4-5) cry if Italy’s ended; eyes tally sent to thee
         5) Anne, toothy, panted, “Banquet bits, my hearty!”
         4-6) With crystal, eisell, undo the pain, to Ed be ankh, bitty, smeared, most worthy comfort
         6) Moist, warty consort, an “O,” my Greatest Grease; Greece; a gnome
         6-7) homme-fart gnomy greets Greece, ends eerily; Grey, fiend, scarcely greet
         7) In discourse, leisure Tommy witty thought fon thine “I”; Anne-scars ledgered, muted: Hat’s un-tiny; Anne scarce leisured me with that sun, th’ Anne-eye; that son
         7-8) that finite hiney plow; sunny thine apple load
         8) Plautus dull, John, too, appeared, Hath-a-weight enemy; Plautus, dull John—tup “eared” Hathaway, jet enemy; Plods dully on, two-bearded Hathaway, hitting me; Hathaway I name; Dis; lion; bear
         8-9) “I” name, W.H., a nephew’s extremity
         9) wen swift, extra meaty, see Anne-seam, butt, flow
         9-10) butt flows, inches ill dome, see homme engine, the long “Y” Harry’s et
       10) Sin see! Is ill doom coming in “The Long Year Set”? [naming Set IV?];…in the longer set [naming Set VIII, with its “extra” line?]; seldom coming in the long jersey (a nightgown?); engine; Jersey, it is poor; inching, the long year of ’08
       10-11) ye are fetus, poor, limited, Ed 11 eye spore, Limey; Eli emitted, “Ed’s t’ rue”; eyes poor limited Ed as t’ rows (ruse, rose) [cf. Roses in 12]
       10-12) John, the long year of ’08 is poor, Limey, dated after use
       11-12) a fit aroused helper, Sue, maiden see, terse t’ Harry
       12) Ass the peer is; you midden see
       12-13) oft Row F is A and B—or else R; see Tower of the Wriothes. and débris lesser
       13) Anne broils root—out, tea!
       13-14) root out York awesome, a sun red, high; whore, kiss m’ ass, honor it; my son, write ye “Hungary,” I swoon till th’ eye wink with fullness; T.T., you our kiss (keys) may, fon, write
       14) I swindle the eye; eyes wound, ill; th’ eye “W” (“IN”) seek—witty fool, an ass; eye seven; Sue; Eve; Lethe; ink; fool, knave; Thy hungry “I’s” even dildo-ing sick, witty fool in ass [dildo 1585-95, Random House (not OED)]; T’ Hungary I swoon, dildo in sick wit, his ulna is assy; thy hungry ass, even dildo in, sick with fullness; dildo-inch queued full in ass; sullying ass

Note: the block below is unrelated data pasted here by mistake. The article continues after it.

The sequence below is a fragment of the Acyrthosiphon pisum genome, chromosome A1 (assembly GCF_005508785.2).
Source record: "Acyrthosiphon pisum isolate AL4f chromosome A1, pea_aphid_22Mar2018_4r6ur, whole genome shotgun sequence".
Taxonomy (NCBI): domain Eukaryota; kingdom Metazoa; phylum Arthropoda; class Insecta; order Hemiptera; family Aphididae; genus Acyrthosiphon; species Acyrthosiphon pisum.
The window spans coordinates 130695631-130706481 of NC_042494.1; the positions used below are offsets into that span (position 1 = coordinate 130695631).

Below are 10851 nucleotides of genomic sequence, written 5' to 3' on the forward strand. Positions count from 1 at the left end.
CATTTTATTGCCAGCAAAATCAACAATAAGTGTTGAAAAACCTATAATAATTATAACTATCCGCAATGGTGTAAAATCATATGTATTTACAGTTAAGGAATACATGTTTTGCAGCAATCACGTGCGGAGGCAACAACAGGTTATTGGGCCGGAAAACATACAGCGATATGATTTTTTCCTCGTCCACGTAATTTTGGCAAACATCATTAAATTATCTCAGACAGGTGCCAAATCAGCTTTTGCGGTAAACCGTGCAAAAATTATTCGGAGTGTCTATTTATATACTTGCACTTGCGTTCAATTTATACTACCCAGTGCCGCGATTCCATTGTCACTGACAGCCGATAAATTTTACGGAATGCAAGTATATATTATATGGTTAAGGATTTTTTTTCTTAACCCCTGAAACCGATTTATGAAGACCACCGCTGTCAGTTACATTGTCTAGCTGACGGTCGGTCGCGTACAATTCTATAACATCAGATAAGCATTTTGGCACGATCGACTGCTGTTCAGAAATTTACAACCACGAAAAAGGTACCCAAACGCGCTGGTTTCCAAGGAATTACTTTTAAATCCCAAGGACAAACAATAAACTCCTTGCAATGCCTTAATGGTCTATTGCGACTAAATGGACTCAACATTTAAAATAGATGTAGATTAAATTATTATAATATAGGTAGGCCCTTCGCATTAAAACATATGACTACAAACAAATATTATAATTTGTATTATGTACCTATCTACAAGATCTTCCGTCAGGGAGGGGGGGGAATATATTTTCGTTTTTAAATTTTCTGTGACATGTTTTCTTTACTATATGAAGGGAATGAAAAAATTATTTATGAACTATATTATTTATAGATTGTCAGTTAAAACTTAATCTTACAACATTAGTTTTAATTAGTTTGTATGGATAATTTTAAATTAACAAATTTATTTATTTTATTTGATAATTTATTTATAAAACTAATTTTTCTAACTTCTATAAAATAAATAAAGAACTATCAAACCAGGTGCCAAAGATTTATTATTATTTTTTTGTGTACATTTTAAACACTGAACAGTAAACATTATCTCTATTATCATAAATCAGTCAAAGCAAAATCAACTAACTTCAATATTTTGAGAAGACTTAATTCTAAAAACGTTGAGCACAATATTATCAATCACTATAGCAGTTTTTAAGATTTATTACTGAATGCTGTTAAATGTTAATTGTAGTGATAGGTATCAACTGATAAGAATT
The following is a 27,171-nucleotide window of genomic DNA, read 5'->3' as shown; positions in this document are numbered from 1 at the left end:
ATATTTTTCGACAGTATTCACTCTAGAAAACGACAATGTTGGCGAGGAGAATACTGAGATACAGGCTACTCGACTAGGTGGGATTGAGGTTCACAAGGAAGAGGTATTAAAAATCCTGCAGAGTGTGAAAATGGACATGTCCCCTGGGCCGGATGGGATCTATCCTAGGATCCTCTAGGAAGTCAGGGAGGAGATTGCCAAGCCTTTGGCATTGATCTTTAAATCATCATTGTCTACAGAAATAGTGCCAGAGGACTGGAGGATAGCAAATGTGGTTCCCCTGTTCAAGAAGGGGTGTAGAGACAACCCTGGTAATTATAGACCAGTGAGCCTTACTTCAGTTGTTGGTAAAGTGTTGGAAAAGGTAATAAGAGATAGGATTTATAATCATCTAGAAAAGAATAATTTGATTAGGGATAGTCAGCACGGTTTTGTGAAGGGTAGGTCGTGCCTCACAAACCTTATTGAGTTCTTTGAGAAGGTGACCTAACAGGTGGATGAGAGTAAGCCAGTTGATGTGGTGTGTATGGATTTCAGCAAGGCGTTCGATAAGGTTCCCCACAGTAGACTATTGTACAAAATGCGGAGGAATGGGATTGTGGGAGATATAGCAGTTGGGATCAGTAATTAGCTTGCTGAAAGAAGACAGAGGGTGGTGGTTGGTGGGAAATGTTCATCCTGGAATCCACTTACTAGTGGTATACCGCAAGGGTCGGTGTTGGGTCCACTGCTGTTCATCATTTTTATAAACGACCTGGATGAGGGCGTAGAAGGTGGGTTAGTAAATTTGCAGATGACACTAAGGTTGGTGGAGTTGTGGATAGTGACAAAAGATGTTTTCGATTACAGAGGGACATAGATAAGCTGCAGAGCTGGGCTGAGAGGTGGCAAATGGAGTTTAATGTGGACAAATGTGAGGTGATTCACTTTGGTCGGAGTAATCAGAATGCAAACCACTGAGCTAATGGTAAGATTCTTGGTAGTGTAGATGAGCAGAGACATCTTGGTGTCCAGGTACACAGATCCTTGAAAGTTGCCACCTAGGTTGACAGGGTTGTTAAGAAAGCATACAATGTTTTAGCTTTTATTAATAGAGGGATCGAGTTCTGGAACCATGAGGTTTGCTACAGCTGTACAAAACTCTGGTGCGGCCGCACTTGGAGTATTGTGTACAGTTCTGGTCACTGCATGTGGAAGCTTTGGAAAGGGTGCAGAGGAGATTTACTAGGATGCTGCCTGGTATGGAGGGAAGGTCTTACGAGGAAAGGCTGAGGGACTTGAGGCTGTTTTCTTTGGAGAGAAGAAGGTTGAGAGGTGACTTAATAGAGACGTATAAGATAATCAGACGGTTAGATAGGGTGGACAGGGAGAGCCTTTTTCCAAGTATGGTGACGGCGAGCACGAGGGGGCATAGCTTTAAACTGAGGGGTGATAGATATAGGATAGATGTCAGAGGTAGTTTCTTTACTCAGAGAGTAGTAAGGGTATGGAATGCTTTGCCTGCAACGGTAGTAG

Acrostic Wit

         The acrostic codeline is always ambiguous when any initial element in any line is a lefthand parenthesis mark. This mark not only displaces the initial capital letter by one position—should one use it in sequence? tag it on the end?—and which as the mark ( can itself suggest C, I, and/or L. Further C = See = Sea, etc.

         The downward codeline—HVI (AM APWS I A AT [A?]— has the eyecatching letterstrings MAP and W.S. Decodings include, e.g., “You aye [Heavy...] see a map W. S. eyed,” “Hussy my pussy ate,” and “Wickham eye, th’ [= p = archaic thorn] ‘W’ city.” (Southy’s family name was Wriothesley.) Other readings include these: “Heavy see A.M. abuse—I aye 8 [inches] eye,” “…I aye ate ‘I’,” “Heavy, I see a mob; W.S., I eye 80,” “Heavy ‘I’ came, a pussy I ate aye,” “Heavy I came, apewise, I eye 8 aye,” “Hugh I see, a map, wizard aye,” “Huchown (Hugh-John) japes [tricks], eyed aye [M=NI],” “Wickham abuse [apse] I eyed aye,” and “Wickham, a poor (phew!) city.” (See Akrigg 145: Wickham was four miles from Tichfield, Southampton’s seat. Huchown [Hugh-John, I suggest] is the name of a poet of Chaucer’s era who used to be much discussed, as in the Cambridge literary histories.) Another reading: “Wickham, a Percy, I’d eye.”

          The upward (reverse) codeline—[A]TAAI SW PA MA(I VH—suggests, e.g., “Eighty eye Sue, Pa massive,” “80 eye sweep o’ Massey, witch,” “A day eye, ass wipe, A.M. itch (age, ‘edge,’ ache) heavy,” “…swab A.M. ‘edge’ heavy,” and “…swab I m’ sieve.”Other readings include these: “Tease with a massive edge (...a massive HA!)” and “To eye a super-maze, eye ‘V’ [a pictographic groin].” The terminus of this code suggests these potentialities: “forage” [IV= 4 + H], May 5, H as “ladder,” “pay me 104.” Massey (I suggest) may possibly be the Mr. Massey whom Chaucer’s student Hoccleve mention—and may also be somehow identifiable with the lost poet Huchown.